You think?

You think that people who cannot tell the difference between voltage and current would go off and learn about switch mode power supplies in case there was something about them which they ought to know before using them to do what they were sold to do, i.e. power some ELV lights? Really?

You think that people who see nothing wrong with the idea of having a switch wired so that it directly connects L&N would go and "get a clue"? Really?

You think that people who buy a lighting product from a major retailer consisting of lights and a power supply would assume that they should do research if the power supply was labelled "Switch Mode Power Supply", and not assume that it was OK to use it to power the lights? Really?

And what about this clue-getting strategy? http://www.google.co.uk/search?q=what+is+an+electronic+transformer ?
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Are we to assume that you do not like the term "bus conductor", possibly because they are not made of (particularly) conductive material?
You will assume whatever is most confrontational.
So can we assume that you are happy with the term "bus conductor"?

Why is that?

Is it because the bus conductor is made of particularly conductive material and used in a bus in some way?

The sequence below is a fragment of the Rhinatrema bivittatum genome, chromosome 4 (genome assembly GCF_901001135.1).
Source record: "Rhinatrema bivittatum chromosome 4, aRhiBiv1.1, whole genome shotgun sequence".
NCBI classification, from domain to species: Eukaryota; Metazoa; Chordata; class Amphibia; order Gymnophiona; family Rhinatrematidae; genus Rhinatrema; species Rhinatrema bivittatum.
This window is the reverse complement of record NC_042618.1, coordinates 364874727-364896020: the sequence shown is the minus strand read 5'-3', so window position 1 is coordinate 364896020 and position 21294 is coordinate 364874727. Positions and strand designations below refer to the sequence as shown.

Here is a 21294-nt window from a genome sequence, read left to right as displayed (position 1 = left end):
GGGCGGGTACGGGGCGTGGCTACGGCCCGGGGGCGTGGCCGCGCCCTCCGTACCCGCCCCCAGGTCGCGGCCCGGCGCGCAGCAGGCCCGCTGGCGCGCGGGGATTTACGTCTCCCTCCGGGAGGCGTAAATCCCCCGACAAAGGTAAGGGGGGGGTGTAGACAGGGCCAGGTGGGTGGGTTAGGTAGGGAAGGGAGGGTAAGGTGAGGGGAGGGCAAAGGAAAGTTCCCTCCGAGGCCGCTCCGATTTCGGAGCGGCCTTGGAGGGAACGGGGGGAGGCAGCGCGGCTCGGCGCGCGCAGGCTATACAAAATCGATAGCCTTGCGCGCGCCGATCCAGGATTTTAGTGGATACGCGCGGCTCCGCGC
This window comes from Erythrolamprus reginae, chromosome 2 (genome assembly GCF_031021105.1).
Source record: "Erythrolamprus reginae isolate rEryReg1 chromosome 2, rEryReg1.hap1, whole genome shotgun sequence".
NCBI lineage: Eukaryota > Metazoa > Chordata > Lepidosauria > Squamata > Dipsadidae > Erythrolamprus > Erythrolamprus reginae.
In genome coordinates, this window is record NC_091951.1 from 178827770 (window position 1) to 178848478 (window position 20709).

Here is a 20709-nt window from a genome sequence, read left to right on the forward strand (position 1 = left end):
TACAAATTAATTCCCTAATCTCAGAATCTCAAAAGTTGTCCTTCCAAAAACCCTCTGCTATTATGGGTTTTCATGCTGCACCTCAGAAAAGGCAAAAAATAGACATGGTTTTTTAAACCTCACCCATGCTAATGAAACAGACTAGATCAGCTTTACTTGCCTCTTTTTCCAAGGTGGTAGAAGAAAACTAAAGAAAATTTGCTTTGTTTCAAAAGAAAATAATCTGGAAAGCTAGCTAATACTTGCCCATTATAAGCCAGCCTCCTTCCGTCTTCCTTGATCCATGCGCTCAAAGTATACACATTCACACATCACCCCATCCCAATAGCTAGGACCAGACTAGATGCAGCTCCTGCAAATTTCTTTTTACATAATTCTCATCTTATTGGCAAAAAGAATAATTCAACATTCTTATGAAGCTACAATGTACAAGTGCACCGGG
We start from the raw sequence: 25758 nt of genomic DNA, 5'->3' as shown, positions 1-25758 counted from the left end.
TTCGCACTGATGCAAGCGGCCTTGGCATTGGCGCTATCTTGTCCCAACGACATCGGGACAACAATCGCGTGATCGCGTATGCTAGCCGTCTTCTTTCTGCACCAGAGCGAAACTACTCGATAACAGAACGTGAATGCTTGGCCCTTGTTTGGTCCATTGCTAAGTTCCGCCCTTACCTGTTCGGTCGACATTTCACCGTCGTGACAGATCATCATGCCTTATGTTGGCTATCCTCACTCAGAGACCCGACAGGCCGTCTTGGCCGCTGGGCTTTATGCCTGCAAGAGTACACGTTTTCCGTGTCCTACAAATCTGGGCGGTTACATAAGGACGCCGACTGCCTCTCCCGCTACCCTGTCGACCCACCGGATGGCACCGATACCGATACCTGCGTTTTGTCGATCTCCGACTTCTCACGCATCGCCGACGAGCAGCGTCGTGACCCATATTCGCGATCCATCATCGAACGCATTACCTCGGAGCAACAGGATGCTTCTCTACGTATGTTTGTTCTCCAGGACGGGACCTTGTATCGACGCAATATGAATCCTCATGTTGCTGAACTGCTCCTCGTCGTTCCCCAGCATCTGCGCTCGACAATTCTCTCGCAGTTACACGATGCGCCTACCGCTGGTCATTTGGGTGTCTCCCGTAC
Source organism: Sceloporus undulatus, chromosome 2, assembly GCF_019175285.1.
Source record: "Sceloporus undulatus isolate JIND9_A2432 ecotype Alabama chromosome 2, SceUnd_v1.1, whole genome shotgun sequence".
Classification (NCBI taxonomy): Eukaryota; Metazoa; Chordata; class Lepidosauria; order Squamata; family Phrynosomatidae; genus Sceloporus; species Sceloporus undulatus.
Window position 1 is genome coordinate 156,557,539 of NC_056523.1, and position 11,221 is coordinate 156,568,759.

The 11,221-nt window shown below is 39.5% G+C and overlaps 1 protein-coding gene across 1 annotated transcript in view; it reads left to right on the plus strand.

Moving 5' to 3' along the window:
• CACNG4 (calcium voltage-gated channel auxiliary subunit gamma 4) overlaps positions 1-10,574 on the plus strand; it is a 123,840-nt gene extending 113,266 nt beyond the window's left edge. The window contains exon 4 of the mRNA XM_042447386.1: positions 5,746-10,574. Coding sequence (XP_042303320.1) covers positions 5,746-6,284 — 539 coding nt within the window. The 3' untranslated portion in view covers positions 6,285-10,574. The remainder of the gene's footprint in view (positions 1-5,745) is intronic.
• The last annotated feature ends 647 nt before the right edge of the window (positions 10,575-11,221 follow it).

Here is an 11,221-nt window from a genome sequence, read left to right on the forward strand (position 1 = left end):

Or is it because he conducts a bus?
Please take your complaints about the meanings of words to the editors or lexicographers working for the publishers of dictionaries, for I can do nothing about them.
You can't do anything about the fact that small SMPSs packaged and sold to be used to power ELV lights ARE called "electronic transformers" either, but that doesn't seem to stop you wasting your time complaining about it.
No - he/she took out something he/she considered as "wordy":


The edit I'm talking about is this one:


"yeah mate, you need a transformer for those lamps.",
...later into B&Q...
"Electronic transformer, hmm? He said transformer, and this says transformer on it. Must be what he meant."
...buys wrong device.

"yeah mate, you need an electronic transformer for those LED lamps."
...later into B&Q...
"Transformer, hmm? Great, sounds like what I need. Doesn't say 'electronic' on it, but all these plastic cubes are electronic, right?"
...buys wrong device.

"yeah mate, you need an SMPS for those LED lamps."
...later into B&Q...
"Transformer, hmm? That doesn't sound like what I need."
...further down the aisle...
"Aha, this one says SMPS on it! Sorted."
...buys correct device.
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I am not sure what the point of that is - other than to liken it to someone in B&Q saying "I don't know, he just said a bulb".
I am not sure what the point of that is

It was to show that you were right:

  1. The original electromagnetic induction voltage transformers were/are not electronic.
  2. Yes they are. All electrical circuit components are electronic by definition*"of, relating to, or utilizing devices constructed or working by the methods or principles of electronics".
  3. No, they aren't.
  4. "Transformer, hmm? Great, sounds like what I need. Doesn't say 'electronic' on it, but all these plastic cubes are electronic, right?"...buys wrong device.